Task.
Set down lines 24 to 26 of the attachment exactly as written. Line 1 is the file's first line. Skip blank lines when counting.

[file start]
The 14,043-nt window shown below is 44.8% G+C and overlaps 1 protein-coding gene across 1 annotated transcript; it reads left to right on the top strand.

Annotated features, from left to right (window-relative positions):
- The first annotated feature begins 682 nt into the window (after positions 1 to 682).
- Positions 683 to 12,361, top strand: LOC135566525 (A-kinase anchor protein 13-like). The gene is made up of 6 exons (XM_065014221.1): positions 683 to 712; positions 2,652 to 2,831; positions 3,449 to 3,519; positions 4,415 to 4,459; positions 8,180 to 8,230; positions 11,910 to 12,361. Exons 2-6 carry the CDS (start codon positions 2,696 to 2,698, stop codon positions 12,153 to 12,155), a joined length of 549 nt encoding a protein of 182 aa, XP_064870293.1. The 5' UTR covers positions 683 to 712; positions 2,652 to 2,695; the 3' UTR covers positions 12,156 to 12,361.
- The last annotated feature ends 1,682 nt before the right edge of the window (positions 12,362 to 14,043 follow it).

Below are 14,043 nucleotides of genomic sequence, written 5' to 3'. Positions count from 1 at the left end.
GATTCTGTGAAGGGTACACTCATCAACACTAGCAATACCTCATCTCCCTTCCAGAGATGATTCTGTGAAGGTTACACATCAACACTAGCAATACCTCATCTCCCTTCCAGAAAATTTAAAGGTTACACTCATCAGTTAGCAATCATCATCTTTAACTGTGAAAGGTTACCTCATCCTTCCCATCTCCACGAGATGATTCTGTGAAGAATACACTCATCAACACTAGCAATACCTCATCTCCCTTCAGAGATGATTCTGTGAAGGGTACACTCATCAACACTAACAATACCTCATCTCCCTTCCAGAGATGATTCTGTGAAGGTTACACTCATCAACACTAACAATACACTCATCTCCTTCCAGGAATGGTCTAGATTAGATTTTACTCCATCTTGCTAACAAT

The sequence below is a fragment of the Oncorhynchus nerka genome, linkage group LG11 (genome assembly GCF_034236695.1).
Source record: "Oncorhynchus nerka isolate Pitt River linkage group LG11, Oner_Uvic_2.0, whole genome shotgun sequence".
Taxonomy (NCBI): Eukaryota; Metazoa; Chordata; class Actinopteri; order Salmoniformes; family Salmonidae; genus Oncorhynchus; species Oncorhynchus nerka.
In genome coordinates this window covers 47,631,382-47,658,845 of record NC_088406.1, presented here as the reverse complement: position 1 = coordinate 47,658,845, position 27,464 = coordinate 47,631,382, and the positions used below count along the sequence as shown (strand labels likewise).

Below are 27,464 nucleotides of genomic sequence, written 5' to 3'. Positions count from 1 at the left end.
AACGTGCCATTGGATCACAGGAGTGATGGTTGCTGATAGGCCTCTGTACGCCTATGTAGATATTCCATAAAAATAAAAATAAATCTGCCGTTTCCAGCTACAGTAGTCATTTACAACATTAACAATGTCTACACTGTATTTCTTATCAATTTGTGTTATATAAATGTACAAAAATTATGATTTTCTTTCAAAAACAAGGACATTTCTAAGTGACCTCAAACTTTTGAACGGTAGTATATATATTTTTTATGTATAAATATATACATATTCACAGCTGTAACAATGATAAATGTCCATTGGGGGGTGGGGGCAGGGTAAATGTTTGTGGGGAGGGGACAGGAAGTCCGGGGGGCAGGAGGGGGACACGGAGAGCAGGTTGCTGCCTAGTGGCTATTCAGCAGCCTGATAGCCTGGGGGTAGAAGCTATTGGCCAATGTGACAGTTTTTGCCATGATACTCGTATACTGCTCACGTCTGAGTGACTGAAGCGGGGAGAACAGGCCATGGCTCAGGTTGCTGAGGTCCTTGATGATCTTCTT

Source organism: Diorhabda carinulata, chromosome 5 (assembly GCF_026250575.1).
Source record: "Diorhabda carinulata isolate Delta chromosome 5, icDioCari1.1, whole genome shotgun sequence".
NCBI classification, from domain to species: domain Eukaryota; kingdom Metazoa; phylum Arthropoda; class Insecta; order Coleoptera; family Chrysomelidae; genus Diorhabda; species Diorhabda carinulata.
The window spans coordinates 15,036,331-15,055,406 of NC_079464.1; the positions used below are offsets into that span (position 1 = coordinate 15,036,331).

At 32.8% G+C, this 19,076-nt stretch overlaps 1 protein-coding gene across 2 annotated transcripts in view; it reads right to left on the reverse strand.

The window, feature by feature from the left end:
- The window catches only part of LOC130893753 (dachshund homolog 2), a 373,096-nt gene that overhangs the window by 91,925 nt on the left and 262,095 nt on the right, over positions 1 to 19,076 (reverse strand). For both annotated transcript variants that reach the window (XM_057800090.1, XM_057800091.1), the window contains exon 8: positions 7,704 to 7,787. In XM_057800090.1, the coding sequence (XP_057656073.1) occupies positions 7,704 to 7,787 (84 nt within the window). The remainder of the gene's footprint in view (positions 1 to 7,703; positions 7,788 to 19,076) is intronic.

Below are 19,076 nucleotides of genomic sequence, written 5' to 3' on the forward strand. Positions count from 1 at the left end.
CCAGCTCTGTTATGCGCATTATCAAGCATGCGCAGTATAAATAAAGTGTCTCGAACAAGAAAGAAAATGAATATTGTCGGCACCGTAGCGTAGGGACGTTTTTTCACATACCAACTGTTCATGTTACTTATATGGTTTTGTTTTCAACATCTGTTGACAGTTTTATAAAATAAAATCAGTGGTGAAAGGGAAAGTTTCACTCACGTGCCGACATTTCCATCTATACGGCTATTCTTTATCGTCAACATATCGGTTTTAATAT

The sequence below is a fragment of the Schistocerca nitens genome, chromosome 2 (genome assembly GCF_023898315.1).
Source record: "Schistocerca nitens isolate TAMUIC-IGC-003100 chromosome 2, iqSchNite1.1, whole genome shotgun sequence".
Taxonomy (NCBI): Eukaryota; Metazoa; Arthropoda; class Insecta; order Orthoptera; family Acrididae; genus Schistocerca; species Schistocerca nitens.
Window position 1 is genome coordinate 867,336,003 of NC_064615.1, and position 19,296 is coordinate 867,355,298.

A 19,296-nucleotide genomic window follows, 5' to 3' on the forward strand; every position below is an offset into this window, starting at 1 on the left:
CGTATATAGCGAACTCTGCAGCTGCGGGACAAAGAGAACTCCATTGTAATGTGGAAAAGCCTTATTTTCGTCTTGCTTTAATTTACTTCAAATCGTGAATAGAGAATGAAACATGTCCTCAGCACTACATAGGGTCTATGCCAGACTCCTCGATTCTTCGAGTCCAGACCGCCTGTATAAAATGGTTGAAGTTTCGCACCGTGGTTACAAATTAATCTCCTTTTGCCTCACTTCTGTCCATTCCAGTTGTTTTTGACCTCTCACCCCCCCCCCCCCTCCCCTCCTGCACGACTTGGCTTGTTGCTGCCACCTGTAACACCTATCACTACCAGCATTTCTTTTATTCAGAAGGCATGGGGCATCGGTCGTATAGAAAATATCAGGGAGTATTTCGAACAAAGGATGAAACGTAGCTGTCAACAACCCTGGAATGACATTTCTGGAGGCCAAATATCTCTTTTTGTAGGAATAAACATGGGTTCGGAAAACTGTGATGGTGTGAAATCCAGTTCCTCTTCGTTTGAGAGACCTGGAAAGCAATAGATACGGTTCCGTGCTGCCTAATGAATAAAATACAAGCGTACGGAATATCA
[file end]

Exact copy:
Source record: "Schistocerca nitens isolate TAMUIC-IGC-003100 chromosome 2, iqSchNite1.1, whole genome shotgun sequence".
Taxonomy (NCBI): Eukaryota; Metazoa; Arthropoda; class Insecta; order Orthoptera; family Acrididae; genus Schistocerca; species Schistocerca nitens.
Window position 1 is genome coordinate 867,336,003 of NC_064615.1, and position 19,296 is coordinate 867,355,298.